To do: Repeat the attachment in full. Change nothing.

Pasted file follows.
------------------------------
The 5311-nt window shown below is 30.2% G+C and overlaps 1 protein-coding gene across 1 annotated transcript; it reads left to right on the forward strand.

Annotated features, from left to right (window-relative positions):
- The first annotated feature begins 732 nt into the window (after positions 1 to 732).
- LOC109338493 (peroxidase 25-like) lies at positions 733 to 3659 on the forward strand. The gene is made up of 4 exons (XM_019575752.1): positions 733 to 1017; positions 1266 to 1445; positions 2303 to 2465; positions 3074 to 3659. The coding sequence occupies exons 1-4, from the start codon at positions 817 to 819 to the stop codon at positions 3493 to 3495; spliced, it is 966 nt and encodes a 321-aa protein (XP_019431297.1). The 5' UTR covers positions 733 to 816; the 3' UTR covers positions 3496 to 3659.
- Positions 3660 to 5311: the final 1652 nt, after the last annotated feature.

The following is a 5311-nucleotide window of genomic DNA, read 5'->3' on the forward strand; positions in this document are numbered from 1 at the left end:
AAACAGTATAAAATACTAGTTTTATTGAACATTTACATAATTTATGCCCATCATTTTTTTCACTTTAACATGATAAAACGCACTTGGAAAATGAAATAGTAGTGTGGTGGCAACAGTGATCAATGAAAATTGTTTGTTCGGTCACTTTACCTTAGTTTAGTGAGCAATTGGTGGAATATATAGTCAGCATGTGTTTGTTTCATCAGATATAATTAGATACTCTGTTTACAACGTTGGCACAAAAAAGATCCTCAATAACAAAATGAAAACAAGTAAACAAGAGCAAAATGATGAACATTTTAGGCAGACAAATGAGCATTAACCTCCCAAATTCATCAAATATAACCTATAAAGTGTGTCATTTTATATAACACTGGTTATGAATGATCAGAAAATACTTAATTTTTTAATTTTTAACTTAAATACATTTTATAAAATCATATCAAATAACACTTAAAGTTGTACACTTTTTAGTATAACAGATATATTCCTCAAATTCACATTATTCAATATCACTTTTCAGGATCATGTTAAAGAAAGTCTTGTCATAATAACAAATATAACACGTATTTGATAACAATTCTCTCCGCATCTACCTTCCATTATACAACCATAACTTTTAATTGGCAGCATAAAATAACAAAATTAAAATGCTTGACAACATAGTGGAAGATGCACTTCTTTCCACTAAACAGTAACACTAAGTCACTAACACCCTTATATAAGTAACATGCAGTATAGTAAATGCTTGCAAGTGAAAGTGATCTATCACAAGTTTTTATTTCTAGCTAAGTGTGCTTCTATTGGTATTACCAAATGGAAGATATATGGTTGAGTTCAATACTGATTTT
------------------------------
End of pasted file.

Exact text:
The 5311-nt window shown below is 30.2% G+C and overlaps 1 protein-coding gene across 1 annotated transcript; it reads left to right on the forward strand.

Annotated features, from left to right (window-relative positions):
- The first annotated feature begins 732 nt into the window (after positions 1 to 732).
- LOC109338493 (peroxidase 25-like) lies at positions 733 to 3659 on the forward strand. The gene is made up of 4 exons (XM_019575752.1): positions 733 to 1017; positions 1266 to 1445; positions 2303 to 2465; positions 3074 to 3659. The coding sequence occupies exons 1-4, from the start codon at positions 817 to 819 to the stop codon at positions 3493 to 3495; spliced, it is 966 nt and encodes a 321-aa protein (XP_019431297.1). The 5' UTR covers positions 733 to 816; the 3' UTR covers positions 3496 to 3659.
- Positions 3660 to 5311: the final 1652 nt, after the last annotated feature.

The following is a 5311-nucleotide window of genomic DNA, read 5'->3' on the forward strand; positions in this document are numbered from 1 at the left end:
AAACAGTATAAAATACTAGTTTTATTGAACATTTACATAATTTATGCCCATCATTTTTTTCACTTTAACATGATAAAACGCACTTGGAAAATGAAATAGTAGTGTGGTGGCAACAGTGATCAATGAAAATTGTTTGTTCGGTCACTTTACCTTAGTTTAGTGAGCAATTGGTGGAATATATAGTCAGCATGTGTTTGTTTCATCAGATATAATTAGATACTCTGTTTACAACGTTGGCACAAAAAAGATCCTCAATAACAAAATGAAAACAAGTAAACAAGAGCAAAATGATGAACATTTTAGGCAGACAAATGAGCATTAACCTCCCAAATTCATCAAATATAACCTATAAAGTGTGTCATTTTATATAACACTGGTTATGAATGATCAGAAAATACTTAATTTTTTAATTTTTAACTTAAATACATTTTATAAAATCATATCAAATAACACTTAAAGTTGTACACTTTTTAGTATAACAGATATATTCCTCAAATTCACATTATTCAATATCACTTTTCAGGATCATGTTAAAGAAAGTCTTGTCATAATAACAAATATAACACGTATTTGATAACAATTCTCTCCGCATCTACCTTCCATTATACAACCATAACTTTTAATTGGCAGCATAAAATAACAAAATTAAAATGCTTGACAACATAGTGGAAGATGCACTTCTTTCCACTAAACAGTAACACTAAGTCACTAACACCCTTATATAAGTAACATGCAGTATAGTAAATGCTTGCAAGTGAAAGTGATCTATCACAAGTTTTTATTTCTAGCTAAGTGTGCTTCTATTGGTATTACCAAATGGAAGATATATGGTTGAGTTCAATACTGATTTT